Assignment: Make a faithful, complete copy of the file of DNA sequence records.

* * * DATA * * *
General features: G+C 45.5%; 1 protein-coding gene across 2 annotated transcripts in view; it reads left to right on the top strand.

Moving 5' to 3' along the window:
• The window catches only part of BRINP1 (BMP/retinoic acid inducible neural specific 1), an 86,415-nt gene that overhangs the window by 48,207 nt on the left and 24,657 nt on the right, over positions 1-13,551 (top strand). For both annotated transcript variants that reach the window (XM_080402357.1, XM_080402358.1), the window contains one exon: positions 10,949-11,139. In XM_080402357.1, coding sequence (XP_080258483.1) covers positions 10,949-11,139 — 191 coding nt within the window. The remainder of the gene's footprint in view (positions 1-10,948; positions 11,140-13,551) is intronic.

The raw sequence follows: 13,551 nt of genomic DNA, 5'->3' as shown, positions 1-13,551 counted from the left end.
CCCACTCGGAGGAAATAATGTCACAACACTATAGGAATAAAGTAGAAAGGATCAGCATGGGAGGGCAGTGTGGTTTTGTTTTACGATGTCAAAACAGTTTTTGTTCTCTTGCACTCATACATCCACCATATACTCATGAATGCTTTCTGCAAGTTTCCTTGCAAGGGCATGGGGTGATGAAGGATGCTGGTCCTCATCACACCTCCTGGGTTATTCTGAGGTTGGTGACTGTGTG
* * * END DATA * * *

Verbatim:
General features: G+C 45.5%; 1 protein-coding gene across 2 annotated transcripts in view; it reads left to right on the top strand.

Moving 5' to 3' along the window:
• The window catches only part of BRINP1 (BMP/retinoic acid inducible neural specific 1), an 86,415-nt gene that overhangs the window by 48,207 nt on the left and 24,657 nt on the right, over positions 1-13,551 (top strand). For both annotated transcript variants that reach the window (XM_080402357.1, XM_080402358.1), the window contains one exon: positions 10,949-11,139. In XM_080402357.1, coding sequence (XP_080258483.1) covers positions 10,949-11,139 — 191 coding nt within the window. The remainder of the gene's footprint in view (positions 1-10,948; positions 11,140-13,551) is intronic.

The raw sequence follows: 13,551 nt of genomic DNA, 5'->3' as shown, positions 1-13,551 counted from the left end.
CCCACTCGGAGGAAATAATGTCACAACACTATAGGAATAAAGTAGAAAGGATCAGCATGGGAGGGCAGTGTGGTTTTGTTTTACGATGTCAAAACAGTTTTTGTTCTCTTGCACTCATACATCCACCATATACTCATGAATGCTTTCTGCAAGTTTCCTTGCAAGGGCATGGGGTGATGAAGGATGCTGGTCCTCATCACACCTCCTGGGTTATTCTGAGGTTGGTGACTGTGTG